Lebel_2010 on social learning and Bearden_2012 on legal system were the publications that cited the most literatures within Clu#3, followed by Xue_2011 on the relationship between changes in hydrology and sediment load in the Lower Mekong, and dam construction, monsoon climate and El Niño Southern Oscillation (ENSO). Scholars argue that it is necessary to strengthen interactive learning, build trust, and mutual understanding among social communities to establish community adaptability, and promote the construction of legal systems to adapt and alleviate the impact of earlier dam construction and dam operation on the downstream, as well as analyze the impact of dams from a broader, comprehensive and more objective standpoint. These most frequent citers of Clu#3 were concentrated in the years 2010–2012, indicating that the study on the impact of dam construction, particularly the dams on the Upper Mekong (Lancang River), and the mitigation and adaptation to the dam construction has reached a general consensus or that some newer and more important issues have piqued the interest and enthusiasm scholars in the field around 2010.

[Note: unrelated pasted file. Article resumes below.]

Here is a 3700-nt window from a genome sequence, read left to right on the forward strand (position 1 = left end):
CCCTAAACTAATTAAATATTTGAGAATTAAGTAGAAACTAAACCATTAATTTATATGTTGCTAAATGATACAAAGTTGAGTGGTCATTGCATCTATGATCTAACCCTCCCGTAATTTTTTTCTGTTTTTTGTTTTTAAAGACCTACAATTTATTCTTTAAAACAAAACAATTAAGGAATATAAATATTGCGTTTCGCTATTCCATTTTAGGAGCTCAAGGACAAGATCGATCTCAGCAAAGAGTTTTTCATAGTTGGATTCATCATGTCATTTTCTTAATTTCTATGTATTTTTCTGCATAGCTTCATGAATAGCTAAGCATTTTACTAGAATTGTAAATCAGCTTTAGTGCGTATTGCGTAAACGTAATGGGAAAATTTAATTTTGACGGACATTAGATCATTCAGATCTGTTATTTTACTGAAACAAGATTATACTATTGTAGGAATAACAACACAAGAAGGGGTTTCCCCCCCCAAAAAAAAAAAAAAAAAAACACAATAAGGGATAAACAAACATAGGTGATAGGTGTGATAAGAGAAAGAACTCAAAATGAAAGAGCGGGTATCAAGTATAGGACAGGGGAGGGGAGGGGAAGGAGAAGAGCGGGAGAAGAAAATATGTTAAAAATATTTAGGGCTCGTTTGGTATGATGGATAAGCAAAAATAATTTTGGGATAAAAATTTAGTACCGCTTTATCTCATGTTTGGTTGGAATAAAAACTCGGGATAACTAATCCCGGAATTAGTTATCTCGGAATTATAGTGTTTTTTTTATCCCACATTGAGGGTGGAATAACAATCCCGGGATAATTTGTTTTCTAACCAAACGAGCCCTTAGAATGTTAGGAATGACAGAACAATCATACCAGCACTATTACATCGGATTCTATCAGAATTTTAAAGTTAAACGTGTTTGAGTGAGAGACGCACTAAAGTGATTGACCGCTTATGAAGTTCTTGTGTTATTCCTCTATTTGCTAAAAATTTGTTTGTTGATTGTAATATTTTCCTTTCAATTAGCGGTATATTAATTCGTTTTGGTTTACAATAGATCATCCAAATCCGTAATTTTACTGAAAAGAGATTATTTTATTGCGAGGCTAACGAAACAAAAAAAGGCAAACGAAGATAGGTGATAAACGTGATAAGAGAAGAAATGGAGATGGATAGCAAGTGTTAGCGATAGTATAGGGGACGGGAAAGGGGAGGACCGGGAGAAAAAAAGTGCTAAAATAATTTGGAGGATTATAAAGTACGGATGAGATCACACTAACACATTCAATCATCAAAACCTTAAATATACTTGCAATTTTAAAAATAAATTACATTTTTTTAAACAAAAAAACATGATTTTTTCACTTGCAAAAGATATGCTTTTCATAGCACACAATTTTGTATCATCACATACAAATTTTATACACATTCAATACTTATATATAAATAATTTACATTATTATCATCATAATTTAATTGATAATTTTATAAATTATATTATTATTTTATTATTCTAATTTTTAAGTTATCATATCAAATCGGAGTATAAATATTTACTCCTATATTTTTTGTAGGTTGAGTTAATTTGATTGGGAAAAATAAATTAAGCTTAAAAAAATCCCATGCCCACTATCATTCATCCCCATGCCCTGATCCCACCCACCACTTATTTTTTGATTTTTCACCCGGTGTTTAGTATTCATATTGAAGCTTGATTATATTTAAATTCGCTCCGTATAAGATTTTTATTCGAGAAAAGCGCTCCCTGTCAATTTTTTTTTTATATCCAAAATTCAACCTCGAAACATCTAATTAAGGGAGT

Similar to Clu#3, Clu#4 also has relatively concentrated publication years of frequent citing literature, which indicates that the research on arsenic pollution of groundwater in the Mekong River Basin has made important breakthroughs in 2008–2009. Rodriguez_2008 and Winkel_2008 simulated and predicted arsenic pollution, respectively, and Kocar_2008 studied the mechanism of arsenic release from sediment to groundwater driven by biogeochemical and hydrological processes. Buschmann_2009 analyzed the effect of sulfate reduction on the scale of arsenic pollution in groundwater, and basically made clear the scope, degree, geographical causes of arsenic pollution in the Mekong River Basin, especially in some arsenic pollution study areas in Cambodia and Vietnam, as well as the possible effects of long-term arsenic intake on human body.